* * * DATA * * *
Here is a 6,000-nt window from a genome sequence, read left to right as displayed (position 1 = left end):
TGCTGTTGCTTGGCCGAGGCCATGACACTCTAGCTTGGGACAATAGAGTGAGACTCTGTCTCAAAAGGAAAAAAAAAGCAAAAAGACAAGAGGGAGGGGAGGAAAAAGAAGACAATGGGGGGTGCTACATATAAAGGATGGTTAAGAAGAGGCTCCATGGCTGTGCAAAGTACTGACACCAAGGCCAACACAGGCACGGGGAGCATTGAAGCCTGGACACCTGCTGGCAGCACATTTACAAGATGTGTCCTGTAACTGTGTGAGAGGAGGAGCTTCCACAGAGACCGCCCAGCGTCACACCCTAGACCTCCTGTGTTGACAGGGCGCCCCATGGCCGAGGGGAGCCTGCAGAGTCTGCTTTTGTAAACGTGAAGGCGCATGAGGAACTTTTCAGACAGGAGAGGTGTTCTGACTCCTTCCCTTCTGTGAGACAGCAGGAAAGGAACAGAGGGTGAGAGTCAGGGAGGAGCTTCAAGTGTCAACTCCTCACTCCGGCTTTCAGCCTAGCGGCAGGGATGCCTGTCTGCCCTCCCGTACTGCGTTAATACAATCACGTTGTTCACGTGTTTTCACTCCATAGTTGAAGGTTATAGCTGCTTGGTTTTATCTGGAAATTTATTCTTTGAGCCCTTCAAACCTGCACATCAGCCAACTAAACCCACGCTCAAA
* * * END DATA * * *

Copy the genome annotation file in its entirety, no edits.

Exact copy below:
Here is a 6,000-nt window from a genome sequence, read left to right as displayed (position 1 = left end):
TGCTGTTGCTTGGCCGAGGCCATGACACTCTAGCTTGGGACAATAGAGTGAGACTCTGTCTCAAAAGGAAAAAAAAAGCAAAAAGACAAGAGGGAGGGGAGGAAAAAGAAGACAATGGGGGGTGCTACATATAAAGGATGGTTAAGAAGAGGCTCCATGGCTGTGCAAAGTACTGACACCAAGGCCAACACAGGCACGGGGAGCATTGAAGCCTGGACACCTGCTGGCAGCACATTTACAAGATGTGTCCTGTAACTGTGTGAGAGGAGGAGCTTCCACAGAGACCGCCCAGCGTCACACCCTAGACCTCCTGTGTTGACAGGGCGCCCCATGGCCGAGGGGAGCCTGCAGAGTCTGCTTTTGTAAACGTGAAGGCGCATGAGGAACTTTTCAGACAGGAGAGGTGTTCTGACTCCTTCCCTTCTGTGAGACAGCAGGAAAGGAACAGAGGGTGAGAGTCAGGGAGGAGCTTCAAGTGTCAACTCCTCACTCCGGCTTTCAGCCTAGCGGCAGGGATGCCTGTCTGCCCTCCCGTACTGCGTTAATACAATCACGTTGTTCACGTGTTTTCACTCCATAGTTGAAGGTTATAGCTGCTTGGTTTTATCTGGAAATTTATTCTTTGAGCCCTTCAAACCTGCACATCAGCCAACTAAACCCACGCTCAAA